Captain Mary Patten of ‘Neptune’s Car’
While we’re celebrating Women’s History Month, it is worth remembering the story of Mary Patten’s captaining a 216-ft clipper ship around Cape Horn to San Francisco.
On a run from New York to San Francisco in 1856, the captain of the clipper ship Neptune’s Car fell ill. Then, somewhere in the vicinity of Cape Horn, Captain Joshua Patten fell into a coma. The first mate lobbied the crew to pull into Argentina or return to New York. The captain’s wife, Mary (the only other person aboard who could navigate), assured them that she could get them to San Francisco. She won their unanimous support.
Neptune’s Car rounded Cape Horn under her command, and arrived safely in San Francisco. At the time, Mary Patten was 19 years old — and eight months pregnant. She is considered the first female commander of an American merchant ship. The hospital at the Merchant Marine Academy in Kings Point, NY, is named for her.
After 56 days she sailed Neptune’s Car into San Francisco without the aid of a pilot. One month after docking, she gave birth to her first child.
This surely impressed me. Awesome skill and confidence.
Fabulous story— thanks for posting
Mary Patten was definitely a wife who shared the confidence of her husband and truly understood the environment she traveled in. There is no doubt that she also held the respect of the officers and crew to be able to convince them that they could and should carry on. I’d have liked to have heard the conversations that transpired between the first mate and crew which convinced them to continue.
When ‘Neptune’s Car’ finally dropped anchor in San Francisco Bay, the crew rejoiced and threw a congratulatory party for the heroic wife of the captain who brought them safely into port. The food and drink was abundant and Mary had consumed much rum (This was before anyone knew about FAS.) And, as drunken sailors are want to do, Mary got a very large tatoo on her on her very large pregnant belly; it read:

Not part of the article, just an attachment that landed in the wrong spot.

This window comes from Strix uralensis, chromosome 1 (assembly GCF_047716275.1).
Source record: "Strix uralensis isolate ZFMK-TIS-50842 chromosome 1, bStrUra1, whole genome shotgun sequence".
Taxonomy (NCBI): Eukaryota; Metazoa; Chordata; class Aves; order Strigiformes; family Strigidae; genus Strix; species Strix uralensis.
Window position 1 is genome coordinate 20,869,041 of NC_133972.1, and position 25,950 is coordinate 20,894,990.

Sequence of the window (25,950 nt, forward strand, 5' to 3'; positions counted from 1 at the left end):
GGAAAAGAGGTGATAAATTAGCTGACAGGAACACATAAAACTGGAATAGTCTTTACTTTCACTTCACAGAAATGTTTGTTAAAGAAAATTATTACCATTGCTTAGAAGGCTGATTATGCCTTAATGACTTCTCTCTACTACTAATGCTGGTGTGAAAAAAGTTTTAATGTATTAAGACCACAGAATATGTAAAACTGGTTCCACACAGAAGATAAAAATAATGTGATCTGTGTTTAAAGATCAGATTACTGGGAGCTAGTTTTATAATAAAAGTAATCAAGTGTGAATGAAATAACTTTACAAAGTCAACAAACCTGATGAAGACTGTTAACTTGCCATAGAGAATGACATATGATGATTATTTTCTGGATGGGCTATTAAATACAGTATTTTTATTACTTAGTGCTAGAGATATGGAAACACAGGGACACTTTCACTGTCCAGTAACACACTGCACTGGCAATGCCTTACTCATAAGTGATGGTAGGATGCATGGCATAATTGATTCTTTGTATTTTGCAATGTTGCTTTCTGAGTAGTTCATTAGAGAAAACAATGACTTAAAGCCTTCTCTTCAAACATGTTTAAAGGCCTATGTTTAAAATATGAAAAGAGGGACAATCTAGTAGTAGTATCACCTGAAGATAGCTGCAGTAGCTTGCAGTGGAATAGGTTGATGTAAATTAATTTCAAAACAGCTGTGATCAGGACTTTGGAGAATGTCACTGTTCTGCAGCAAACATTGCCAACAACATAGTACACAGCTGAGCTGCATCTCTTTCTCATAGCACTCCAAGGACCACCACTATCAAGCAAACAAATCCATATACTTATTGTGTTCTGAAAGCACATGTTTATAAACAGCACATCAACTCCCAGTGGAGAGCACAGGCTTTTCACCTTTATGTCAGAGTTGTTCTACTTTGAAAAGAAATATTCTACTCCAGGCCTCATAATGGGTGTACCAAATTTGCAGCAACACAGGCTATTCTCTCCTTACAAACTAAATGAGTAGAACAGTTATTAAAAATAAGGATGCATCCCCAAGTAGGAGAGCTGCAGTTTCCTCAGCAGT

Incredible and inspiring. More than anything, this is a testament to the strength and influence of a solid, trusting marriage. And Mrs. Patten was with child-wow! Mary Patten for President!
There is a wonderful book about this- I believe it is called ” Captain’s Wife” or something like that. I have it somewhere in the library, and will dig it out again
Ten years ago we named our own boat after the fabled Clipper ship. The classical context of ‘car’ in the pre-automotive age conveyed to me something like Neptune traversing the seas in his chariot. In all that time only one person has approached us with knowledge of the Clipper ship and Mary Patten. What a feat she accomplished in an all-male seafaring environment! Can you imagine how little respect was afforded women in the 19th century? An inspiring story that we always enjoy hearing.
Great story by John Riise. We need more stories like this in Lectronic ! Keep them coming. JR……
Captain John “Woody Skoriak”